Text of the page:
"[I]n addition to the uncontroverted fact of defendant's prior escape attempt, the court, in making its decision, also had before it the facts that defendant was a twenty-five-year-old male, in apparent good health and physical condition, who was charged with two rapes, and that the sheriff, charged with the custody of defendant during the trial, was of the opinion that shackles were necessary. Furthermore, although it is possible, as defendant suggests, that any necessary security precautions might have been accomplished by the use of armed guards rather than shackles, the record reflects that defense counsel at no time suggested any such alternative measures. In fact, the need for shackles as opposed to some less restrictive means of security was not controverted." 290 N.C. at 370, 226 S.E.2d at 369.Elledge, 408 So.2d 1021 (Fla.), is the only case we encountered where the shackling to which objection was made was at a sentencing proceeding. In that case the original death sentence had been vacated by the Supreme Court of Florida and the case remanded for sentencing as in the case at bar.
The Supreme Court of Florida said:
"Appellant asserts that his appearance before the sentencing jury in leg irons led to prejudice in the jury's mind. Cases which concern such prejudice deal with the adverse effects that such restraints have upon the accused's presumption of innocence. See Kennedy v. Cardwell, 487 F.2d 101, 104 (6th Cir. 1973), cert. denied, 416 U.S. 959, 94 S.Ct. 1976, 40 L.Ed.2d 310 (1974). But appellant did not stand before the sentencing jury as an innocent man; rather he stood as a confessed murderer of three persons. The critical issue in a restraint case is the degree of prejudice caused by the restraints. Here, we can find very little prejudice since the appellant was an avowed dangerous individual. See United States ex rel. Stahl v. Henderson, 472 F.2d 556, 557 (5th Cir.), cert. denied, 411 U.S. 971, [ 93 S.Ct. 2166] 36 L.Ed.2d 694 (1973). Second such restraints are within the sound discretion of the court, and the record indicates the judge had information that the appellant had threatened to attack his bailiff. Elledge through his confessed acts had proven himself a man of his word when violence was threatened, so we would be hard pressed to find the trial court abused its discretion in taking such precautions." 408 So.2d at 1022-23.
This case is unlike Roberts, 86 N.J. Super. 159, 206 A.2d 200. There the trial judge indicated that because the sheriff had asked for shackling he "had to do it." One of the cases relied upon by Bowers is Commonwealth v. DeVasto, 7 Mass. App. Ct. 363, 387 N.E.2d 1169 (1979). The trial judge there was found to have placed "inordinate consideration on two newspaper accounts of the alleged incident. . . . There [was] no indication that the judge sought the recommendation of any official charged with the custody of the prisoner as to what security measures might be necessary. . . . The record show[ed] no inquiry by the judge into the crucial issue whether any risk existed that the defendant might attempt to escape during trial." 7 Mass. App. Ct. at 366, 387 N.E.2d at 1172. Numerous other cases are cited by one side or the other but we find them generally inapplicable.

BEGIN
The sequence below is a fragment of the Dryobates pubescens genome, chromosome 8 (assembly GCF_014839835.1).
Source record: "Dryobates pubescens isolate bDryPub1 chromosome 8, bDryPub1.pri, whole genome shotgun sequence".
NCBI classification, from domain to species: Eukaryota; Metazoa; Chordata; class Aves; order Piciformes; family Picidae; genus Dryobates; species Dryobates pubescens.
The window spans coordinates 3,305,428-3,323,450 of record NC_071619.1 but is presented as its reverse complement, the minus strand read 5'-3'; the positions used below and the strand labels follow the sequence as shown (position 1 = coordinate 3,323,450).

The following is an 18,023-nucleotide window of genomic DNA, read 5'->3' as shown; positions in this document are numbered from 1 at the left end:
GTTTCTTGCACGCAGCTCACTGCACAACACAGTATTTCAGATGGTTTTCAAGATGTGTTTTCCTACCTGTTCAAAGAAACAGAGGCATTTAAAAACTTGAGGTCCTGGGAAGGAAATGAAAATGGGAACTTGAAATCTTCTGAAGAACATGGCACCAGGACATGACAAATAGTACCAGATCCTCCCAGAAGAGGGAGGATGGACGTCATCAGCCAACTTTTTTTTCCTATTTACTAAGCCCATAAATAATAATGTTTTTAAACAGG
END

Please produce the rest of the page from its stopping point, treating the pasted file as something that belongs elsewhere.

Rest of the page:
We do not regard the fact that no shackling took place at the first trial as controlling, notwithstanding that some of the conduct upon which the trial judge relied in making his decision took place prior to that trial. No request was made for shackling at that trial. At the time of that trial there had been no decision by this Court upholding the conviction of murder. What we have here is a case of mature reflection based upon somewhat different conditions prompting a different view of what might be necessary.
Code (1957) Art. 87, § 45, unchanged since its enactment by Ch. 62, § 5 of the Acts of 1801, provides, "The sheriff shall safely keep all persons committed to his custody by lawful authority until such persons are discharged by due course of law." The sheriff was vested with responsibility here. In the course of the discharge of his responsibilities his office made a decision for recommendation to the trial judge.
The trial judge had before him an individual whose convictions for first degree murder and kidnapping had each been affirmed on appeal. He did not appear garbed with a presumption of innocence but as a convicted felon awaiting sentence. As the judge's sentencing report makes clear, he was aware of previous institutional difficulty with Bowers and of problems in Bowers' personality as reflected by the judge's own observations at trial and that which was said by the probation officer.
Although we would prefer the bases for the judge's conclusions to have been somewhat more explicitly stated, we believe it plain that the trial judge exercised his discretion in determining that leg irons should be on Bowers during the time of trial and he was not influenced solely by the recommendation of the sheriff. We find no abuse of discretion.